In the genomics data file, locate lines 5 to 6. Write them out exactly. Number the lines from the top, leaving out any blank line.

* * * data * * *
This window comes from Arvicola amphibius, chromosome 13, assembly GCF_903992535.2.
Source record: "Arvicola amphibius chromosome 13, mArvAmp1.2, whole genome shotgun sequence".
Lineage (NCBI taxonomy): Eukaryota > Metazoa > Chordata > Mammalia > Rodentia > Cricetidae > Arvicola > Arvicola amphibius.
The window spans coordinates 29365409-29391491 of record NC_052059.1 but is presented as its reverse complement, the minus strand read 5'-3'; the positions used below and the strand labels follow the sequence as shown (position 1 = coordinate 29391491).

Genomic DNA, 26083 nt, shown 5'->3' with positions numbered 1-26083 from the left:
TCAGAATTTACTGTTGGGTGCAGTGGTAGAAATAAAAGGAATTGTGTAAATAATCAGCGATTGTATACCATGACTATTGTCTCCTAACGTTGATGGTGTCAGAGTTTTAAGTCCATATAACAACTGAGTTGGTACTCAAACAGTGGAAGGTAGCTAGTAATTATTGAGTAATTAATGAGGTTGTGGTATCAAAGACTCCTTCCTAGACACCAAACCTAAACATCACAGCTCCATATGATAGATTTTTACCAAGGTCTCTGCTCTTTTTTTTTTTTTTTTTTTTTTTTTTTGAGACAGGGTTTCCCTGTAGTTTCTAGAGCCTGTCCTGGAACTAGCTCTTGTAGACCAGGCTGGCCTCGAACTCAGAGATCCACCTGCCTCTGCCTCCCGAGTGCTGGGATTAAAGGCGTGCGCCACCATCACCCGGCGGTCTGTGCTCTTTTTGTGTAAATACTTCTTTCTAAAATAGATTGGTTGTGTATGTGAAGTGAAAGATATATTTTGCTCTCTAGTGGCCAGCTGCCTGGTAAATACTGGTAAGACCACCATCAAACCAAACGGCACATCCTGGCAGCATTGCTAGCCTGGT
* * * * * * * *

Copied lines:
Genomic DNA, 26083 nt, shown 5'->3' with positions numbered 1-26083 from the left:
TCAGAATTTACTGTTGGGTGCAGTGGTAGAAATAAAAGGAATTGTGTAAATAATCAGCGATTGTATACCATGACTATTGTCTCCTAACGTTGATGGTGTCAGAGTTTTAAGTCCATATAACAACTGAGTTGGTACTCAAACAGTGGAAGGTAGCTAGTAATTATTGAGTAATTAATGAGGTTGTGGTATCAAAGACTCCTTCCTAGACACCAAACCTAAACATCACAGCTCCATATGATAGATTTTTACCAAGGTCTCTGCTCTTTTTTTTTTTTTTTTTTTTTTTTTTTGAGACAGGGTTTCCCTGTAGTTTCTAGAGCCTGTCCTGGAACTAGCTCTTGTAGACCAGGCTGGCCTCGAACTCAGAGATCCACCTGCCTCTGCCTCCCGAGTGCTGGGATTAAAGGCGTGCGCCACCATCACCCGGCGGTCTGTGCTCTTTTTGTGTAAATACTTCTTTCTAAAATAGATTGGTTGTGTATGTGAAGTGAAAGATATATTTTGCTCTCTAGTGGCCAGCTGCCTGGTAAATACTGGTAAGACCACCATCAAACCAAACGGCACATCCTGGCAGCATTGCTAGCCTGGT